You are just a few steps from a more sustainable landscape

By Lynette L. Walther | Aug 14, 2014
Photo by: Lynette L. Walther Mix it up in the lawn for carpet-like green without the need for chemicals by avoiding an all-grass monoculture for a more sustainable landscape.

It's all about sustainability these days. While it sounds like it might be a good thing, what exactly does it mean? Wikipedia defines sustainability as: “In ecology, sustainability is how biological systems remain diverse and productive.” All good, but how can that be applied to our home landscapes?

Certainly an organic approach to lawn care and gardening goes a long way toward reaching sustainability. But is the thought of going completely organic in your garden too daunting to consider? The National Garden Bureau tells us that making just a few simple changes can make a big difference in having a more sustainable and earth-friendly landscape.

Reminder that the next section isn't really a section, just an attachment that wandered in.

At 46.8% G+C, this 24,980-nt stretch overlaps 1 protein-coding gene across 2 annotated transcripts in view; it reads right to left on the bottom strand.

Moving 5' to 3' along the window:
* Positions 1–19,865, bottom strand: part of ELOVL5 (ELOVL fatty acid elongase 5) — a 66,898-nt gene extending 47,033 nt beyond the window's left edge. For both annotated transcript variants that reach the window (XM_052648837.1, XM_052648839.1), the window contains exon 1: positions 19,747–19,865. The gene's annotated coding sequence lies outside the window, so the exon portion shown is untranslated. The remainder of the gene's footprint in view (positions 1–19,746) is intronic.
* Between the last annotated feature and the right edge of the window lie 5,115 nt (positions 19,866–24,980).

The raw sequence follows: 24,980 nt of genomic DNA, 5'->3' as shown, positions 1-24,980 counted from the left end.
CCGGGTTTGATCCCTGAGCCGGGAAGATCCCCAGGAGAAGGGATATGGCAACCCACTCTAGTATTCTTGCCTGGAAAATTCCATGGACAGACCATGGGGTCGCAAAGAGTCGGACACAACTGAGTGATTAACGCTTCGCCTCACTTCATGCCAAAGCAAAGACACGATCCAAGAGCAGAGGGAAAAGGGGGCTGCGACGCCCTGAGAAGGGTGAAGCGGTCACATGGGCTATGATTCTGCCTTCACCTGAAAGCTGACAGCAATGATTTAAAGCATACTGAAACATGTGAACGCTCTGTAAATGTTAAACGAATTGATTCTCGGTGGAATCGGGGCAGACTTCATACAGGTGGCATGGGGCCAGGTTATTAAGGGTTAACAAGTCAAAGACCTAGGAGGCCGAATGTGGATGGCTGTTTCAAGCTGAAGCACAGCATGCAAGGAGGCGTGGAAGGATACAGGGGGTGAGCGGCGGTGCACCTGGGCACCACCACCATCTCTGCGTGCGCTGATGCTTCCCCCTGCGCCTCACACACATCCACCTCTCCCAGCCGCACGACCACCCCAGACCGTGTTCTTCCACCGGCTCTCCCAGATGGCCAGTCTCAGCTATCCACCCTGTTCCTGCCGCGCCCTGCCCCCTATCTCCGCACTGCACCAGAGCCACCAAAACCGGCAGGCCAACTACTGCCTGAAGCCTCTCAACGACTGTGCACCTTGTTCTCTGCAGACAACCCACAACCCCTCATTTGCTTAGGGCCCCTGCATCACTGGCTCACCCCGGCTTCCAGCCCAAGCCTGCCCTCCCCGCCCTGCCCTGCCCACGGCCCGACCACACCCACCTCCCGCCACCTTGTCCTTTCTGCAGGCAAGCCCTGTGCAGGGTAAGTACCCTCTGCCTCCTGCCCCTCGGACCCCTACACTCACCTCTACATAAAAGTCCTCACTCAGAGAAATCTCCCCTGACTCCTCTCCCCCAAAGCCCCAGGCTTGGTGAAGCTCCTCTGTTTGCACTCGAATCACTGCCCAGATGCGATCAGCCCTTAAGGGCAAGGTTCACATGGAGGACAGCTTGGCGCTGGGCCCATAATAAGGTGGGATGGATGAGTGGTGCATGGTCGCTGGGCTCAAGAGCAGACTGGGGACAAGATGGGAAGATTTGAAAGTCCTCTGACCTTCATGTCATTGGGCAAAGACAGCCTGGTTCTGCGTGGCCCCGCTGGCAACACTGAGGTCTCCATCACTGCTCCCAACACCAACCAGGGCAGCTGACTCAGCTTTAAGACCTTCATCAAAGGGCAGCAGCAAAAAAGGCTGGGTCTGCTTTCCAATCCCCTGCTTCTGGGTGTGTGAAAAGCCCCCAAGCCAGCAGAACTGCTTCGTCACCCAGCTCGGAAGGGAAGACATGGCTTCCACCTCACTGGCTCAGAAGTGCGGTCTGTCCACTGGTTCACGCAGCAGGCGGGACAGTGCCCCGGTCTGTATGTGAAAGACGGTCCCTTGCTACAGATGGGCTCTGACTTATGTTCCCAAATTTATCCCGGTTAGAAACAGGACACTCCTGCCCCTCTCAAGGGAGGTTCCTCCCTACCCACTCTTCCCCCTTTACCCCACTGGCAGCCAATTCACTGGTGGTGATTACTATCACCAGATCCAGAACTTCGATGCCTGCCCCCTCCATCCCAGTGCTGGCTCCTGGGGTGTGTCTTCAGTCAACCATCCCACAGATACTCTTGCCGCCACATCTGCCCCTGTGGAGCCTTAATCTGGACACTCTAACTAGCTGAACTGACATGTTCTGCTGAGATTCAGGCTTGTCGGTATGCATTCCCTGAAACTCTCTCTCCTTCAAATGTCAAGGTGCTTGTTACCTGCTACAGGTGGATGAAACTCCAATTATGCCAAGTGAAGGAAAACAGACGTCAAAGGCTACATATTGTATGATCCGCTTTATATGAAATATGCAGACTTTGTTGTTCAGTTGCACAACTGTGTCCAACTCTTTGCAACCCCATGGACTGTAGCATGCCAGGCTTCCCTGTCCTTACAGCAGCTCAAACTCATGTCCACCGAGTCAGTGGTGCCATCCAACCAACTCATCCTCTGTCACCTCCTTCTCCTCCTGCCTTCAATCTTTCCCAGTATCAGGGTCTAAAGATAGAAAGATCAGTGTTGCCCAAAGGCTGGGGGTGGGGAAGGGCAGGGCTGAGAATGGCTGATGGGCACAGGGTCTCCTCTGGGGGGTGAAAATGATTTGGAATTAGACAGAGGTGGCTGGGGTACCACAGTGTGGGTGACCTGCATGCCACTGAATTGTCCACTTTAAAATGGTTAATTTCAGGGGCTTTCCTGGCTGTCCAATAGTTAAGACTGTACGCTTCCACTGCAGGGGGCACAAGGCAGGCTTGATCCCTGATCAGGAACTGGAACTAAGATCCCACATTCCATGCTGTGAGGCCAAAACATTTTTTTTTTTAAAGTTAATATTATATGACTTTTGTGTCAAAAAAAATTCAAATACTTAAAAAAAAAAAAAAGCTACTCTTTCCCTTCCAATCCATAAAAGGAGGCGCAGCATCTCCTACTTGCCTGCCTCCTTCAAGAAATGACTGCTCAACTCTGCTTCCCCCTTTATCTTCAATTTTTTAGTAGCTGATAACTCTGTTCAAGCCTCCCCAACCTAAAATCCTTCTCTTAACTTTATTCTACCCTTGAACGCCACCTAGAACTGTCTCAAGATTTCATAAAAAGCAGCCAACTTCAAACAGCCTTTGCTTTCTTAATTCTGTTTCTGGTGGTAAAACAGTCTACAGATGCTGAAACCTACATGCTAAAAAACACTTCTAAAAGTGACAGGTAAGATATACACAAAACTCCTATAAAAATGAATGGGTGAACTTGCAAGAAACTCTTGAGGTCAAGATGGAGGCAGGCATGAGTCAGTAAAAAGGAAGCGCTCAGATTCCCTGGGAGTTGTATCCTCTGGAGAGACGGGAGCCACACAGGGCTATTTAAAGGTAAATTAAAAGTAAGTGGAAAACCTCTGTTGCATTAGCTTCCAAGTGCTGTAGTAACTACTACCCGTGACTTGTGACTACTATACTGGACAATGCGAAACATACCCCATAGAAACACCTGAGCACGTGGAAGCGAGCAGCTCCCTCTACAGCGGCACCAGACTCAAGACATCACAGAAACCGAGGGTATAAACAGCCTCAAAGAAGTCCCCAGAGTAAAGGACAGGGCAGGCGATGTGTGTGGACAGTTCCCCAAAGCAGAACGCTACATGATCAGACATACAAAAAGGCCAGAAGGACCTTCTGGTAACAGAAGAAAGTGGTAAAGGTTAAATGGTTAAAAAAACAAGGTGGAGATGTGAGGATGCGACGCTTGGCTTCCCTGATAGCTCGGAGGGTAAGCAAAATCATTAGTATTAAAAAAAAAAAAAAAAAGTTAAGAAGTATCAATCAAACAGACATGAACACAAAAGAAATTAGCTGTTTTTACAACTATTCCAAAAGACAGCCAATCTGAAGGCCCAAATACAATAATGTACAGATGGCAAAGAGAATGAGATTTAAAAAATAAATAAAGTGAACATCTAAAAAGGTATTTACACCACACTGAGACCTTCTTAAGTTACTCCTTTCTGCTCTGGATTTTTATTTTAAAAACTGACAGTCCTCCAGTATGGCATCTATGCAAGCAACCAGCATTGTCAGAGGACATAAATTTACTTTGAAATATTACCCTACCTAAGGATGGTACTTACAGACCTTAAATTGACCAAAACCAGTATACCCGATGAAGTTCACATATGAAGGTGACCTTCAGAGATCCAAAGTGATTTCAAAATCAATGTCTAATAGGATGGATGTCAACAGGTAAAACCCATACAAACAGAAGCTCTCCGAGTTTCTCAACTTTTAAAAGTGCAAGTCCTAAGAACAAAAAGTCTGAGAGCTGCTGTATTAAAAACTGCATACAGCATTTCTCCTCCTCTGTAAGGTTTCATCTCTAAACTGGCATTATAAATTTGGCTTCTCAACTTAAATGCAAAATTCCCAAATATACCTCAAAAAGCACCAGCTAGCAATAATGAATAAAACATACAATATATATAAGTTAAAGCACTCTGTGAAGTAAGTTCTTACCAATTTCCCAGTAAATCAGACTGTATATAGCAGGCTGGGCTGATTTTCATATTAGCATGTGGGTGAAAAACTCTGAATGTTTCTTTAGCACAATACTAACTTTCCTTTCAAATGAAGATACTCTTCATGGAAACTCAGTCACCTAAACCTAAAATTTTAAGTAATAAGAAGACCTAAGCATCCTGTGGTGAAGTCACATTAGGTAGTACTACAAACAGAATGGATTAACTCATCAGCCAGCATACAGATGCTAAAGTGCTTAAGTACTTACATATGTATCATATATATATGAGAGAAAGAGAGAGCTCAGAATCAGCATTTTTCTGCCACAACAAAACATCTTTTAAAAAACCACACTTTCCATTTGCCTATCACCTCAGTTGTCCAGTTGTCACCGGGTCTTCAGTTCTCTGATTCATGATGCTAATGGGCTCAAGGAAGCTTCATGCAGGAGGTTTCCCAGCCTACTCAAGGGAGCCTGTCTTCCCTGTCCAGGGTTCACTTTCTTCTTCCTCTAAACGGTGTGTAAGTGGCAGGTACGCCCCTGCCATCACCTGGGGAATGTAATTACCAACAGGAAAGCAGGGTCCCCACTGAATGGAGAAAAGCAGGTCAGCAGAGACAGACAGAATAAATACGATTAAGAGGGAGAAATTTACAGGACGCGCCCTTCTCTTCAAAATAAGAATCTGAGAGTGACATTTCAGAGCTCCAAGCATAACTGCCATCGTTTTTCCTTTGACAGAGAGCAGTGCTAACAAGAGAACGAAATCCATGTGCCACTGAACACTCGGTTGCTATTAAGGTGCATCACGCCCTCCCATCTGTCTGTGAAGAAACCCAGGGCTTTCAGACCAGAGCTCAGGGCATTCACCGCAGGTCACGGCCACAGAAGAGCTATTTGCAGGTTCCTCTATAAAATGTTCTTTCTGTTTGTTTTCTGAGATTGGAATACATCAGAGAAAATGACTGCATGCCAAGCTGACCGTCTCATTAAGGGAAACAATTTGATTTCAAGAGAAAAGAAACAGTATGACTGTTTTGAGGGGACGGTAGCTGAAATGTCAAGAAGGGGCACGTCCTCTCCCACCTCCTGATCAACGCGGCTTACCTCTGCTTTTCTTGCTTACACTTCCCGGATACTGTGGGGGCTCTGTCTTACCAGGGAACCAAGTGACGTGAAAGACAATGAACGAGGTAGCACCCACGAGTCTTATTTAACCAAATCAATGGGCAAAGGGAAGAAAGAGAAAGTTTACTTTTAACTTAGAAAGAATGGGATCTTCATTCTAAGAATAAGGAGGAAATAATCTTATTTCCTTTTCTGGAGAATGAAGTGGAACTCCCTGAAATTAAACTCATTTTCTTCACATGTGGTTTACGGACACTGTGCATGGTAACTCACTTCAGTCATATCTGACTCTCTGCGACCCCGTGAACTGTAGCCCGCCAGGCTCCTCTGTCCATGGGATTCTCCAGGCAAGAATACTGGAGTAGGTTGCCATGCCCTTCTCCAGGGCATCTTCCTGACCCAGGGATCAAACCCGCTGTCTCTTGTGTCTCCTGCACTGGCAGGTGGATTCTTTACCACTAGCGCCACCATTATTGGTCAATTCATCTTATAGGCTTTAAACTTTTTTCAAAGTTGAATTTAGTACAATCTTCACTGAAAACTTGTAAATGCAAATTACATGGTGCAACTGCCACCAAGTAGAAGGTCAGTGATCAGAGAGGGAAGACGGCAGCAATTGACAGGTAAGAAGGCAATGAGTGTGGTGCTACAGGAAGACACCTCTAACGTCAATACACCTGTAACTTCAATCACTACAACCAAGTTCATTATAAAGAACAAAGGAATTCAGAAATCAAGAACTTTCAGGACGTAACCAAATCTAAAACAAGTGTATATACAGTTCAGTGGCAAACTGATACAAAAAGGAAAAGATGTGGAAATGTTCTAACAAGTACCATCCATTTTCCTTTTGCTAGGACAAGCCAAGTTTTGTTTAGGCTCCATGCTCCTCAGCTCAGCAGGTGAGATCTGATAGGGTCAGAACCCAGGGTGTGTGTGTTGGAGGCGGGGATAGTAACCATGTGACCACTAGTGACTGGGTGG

Some suggested first steps by experts are:

• Amend the soil in your garden plot

• Create your own compost pile

• Collect rain water to use when watering

• Choose organic or less toxic products if they are a viable option

• Recognize good bugs and let them do the work for you

• Stop fighting Mother Nature

Amending your soil first and foremost usually means adding organic matter to lighten up the texture and add needed nutrients. And creating your own compost pile is easy. There are many different types of compost bins, including anything from basic models made of wire to fancier and sturdier ones, to countertop models. Or do what I do, pile grass clippings, leafy yard waste and trimmings and vegetable and fruit scraps together and let them do the work. Before long you’ll be rewarded with a rich, soil-improving mixture that is yours for free. As a bonus you can feel proud that you kept all that organic matter out of the landfill.

Collecting rain water is a great idea and an easy one that any do-it-yourselfer can install. There are a number of online sources where you can purchase a rain barrel: Gardener's Supply, Park Seed and Earl May. Maybe you really want to do it yourself. Then Pinterest, as always, has a plethora of ideas on how to build your own, suggests NGB. Your rain collection can be as simple as placing a few buckets under the eaves or at the downspout or elaborate as a commercial rain barrel.